Caritas aids Somali refugee women in Kenya

In summer 2011, when famine and violence were engulfing her country, Fadumo “Mama” Sharif Mohamed left Somalia with her husband and ten children. On their eight-day trek to the Dadaab refugee camp in Kenya, militia attacked them and they lost the family’s food. Her children, like thousands of others, suffered from malnutrition.

But she and her family made it to the refugee camp and were put in a section called Kambioos, where Catholic Relief Services (a Caritas member based in the USA) is working to build and improve water systems.

Fadumo became a leader as she settled into camp life. She was the founding member of the MIDNIMO women’s group, which began with 25 people and today has 183 members. The group does basket weaving, woodcarving, and henna decorating, and also bakes traditional bread. Due to strong management, the women’s group is able to successfully earn money by selling their wares in one of the marketplaces in the refugee camp. The profit they earn from their sales is put back into the business and it is then subdivided amongst group members.

CRS is building latrines and more for Somali refugees in the Kambioos area of Dadaab refugee camp. Photo courtesy of CRS

Catholic Relief Services came into contact with the MIDNIMO women through their hygiene promotion activities in Kambioos. As refugee incentive workers, these women earn a stipend for running hygiene promotion sessions within the camps. They teach their fellow refugees how to avoid waterborne diseases and stay healthy.

The women use the stipend they receive to buy additional weaving materials, baking ingredients, wood, and henna ink. “Mama Sharif,” as she is known, is excited about the partnership and looks forward to improving hygiene behavior in her area. She also says that the income received from CRS will boost the group’s earnings and therefore raise the living standard of the women’s families.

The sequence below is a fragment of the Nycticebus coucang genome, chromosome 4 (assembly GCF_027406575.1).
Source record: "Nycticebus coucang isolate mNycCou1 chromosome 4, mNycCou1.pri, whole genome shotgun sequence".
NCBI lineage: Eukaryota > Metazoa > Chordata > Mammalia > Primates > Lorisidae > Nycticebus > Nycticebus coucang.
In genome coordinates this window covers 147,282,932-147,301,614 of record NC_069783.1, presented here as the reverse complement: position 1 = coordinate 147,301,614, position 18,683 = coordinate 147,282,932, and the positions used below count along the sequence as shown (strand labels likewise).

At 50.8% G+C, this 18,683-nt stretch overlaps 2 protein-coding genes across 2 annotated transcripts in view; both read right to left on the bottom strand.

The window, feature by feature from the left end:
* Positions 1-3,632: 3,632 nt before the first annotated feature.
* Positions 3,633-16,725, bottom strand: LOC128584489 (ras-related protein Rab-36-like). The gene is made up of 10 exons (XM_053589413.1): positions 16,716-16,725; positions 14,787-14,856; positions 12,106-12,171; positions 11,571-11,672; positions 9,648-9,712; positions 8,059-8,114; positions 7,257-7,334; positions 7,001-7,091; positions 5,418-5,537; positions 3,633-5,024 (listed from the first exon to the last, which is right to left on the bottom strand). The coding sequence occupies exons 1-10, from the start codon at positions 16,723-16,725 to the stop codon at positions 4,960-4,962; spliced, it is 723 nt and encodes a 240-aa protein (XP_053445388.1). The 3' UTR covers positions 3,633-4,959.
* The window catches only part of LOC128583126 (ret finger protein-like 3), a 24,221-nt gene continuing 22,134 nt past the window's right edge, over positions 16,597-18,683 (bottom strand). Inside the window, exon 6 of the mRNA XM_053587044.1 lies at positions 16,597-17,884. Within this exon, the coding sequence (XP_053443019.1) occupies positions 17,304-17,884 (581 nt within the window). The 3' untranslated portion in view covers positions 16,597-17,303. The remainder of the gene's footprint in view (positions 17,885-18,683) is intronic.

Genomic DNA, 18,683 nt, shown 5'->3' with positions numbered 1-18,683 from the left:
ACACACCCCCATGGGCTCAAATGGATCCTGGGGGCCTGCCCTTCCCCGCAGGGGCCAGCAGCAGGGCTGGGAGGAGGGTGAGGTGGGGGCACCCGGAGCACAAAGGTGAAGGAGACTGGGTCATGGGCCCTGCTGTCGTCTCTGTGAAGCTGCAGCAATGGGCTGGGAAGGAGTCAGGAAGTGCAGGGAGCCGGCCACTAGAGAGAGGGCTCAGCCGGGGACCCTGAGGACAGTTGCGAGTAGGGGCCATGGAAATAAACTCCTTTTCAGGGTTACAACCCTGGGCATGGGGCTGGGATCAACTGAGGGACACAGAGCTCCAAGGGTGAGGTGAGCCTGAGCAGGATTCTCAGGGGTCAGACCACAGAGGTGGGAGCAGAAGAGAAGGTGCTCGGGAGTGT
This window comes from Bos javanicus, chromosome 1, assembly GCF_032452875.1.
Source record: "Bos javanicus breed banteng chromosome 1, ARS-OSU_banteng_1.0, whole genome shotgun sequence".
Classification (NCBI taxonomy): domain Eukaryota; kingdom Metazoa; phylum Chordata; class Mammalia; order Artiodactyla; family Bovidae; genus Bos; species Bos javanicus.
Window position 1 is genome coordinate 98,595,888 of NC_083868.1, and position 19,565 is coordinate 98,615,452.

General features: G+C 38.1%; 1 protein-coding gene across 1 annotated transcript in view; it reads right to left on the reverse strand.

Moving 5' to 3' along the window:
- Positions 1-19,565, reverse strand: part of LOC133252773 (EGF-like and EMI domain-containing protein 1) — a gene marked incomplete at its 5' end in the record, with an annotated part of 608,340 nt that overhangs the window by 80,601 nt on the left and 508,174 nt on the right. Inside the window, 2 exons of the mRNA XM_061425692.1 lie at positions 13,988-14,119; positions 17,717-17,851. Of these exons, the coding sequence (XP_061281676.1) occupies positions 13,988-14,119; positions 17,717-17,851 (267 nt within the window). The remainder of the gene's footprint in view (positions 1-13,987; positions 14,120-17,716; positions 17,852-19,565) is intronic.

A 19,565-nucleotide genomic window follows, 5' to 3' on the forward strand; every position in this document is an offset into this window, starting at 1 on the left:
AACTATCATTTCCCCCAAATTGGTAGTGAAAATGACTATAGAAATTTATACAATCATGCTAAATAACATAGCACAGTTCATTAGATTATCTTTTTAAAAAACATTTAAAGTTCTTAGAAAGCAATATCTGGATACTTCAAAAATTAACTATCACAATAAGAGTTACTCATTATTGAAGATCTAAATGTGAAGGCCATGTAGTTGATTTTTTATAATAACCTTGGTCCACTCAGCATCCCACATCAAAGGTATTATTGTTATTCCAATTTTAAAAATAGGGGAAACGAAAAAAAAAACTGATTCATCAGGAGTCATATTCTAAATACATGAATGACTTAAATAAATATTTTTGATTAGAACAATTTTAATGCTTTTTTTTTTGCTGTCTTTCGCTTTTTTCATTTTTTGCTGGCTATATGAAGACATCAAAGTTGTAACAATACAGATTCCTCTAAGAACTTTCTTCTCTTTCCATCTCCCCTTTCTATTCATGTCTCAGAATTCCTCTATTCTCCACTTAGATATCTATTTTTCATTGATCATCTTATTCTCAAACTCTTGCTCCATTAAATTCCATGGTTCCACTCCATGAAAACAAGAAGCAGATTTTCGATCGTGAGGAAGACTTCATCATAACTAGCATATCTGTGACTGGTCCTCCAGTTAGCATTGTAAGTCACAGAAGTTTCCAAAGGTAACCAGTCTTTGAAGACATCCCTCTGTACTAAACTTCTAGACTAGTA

She says that the refugee community has benefited from the latrines CRS has constructed; before, refugees had to go to the bathroom in the bush. Having come from a nomadic community, hygiene and sanitation awareness was very low, but she is grateful to the organization for its effort in message dissemination and cleaning campaigns. Her face brightens every time she passes through the blocks on her way to the group’s weaving kiosk and sees people cleaning their compounds. There is a great change between the time she arrived and now.

After their first 10 months in the camp, six out of ten of her children, 3 boys and 3 girls, are attending school in the camp and the family has access to food, sanitation and water facilities.

But Mama Sharif is not ready to go back to Somalia because of the ongoing fighting and insecurity. For the time being, she and her family will remain in the camp where there is peace and nothing to fear.

Source: CRS


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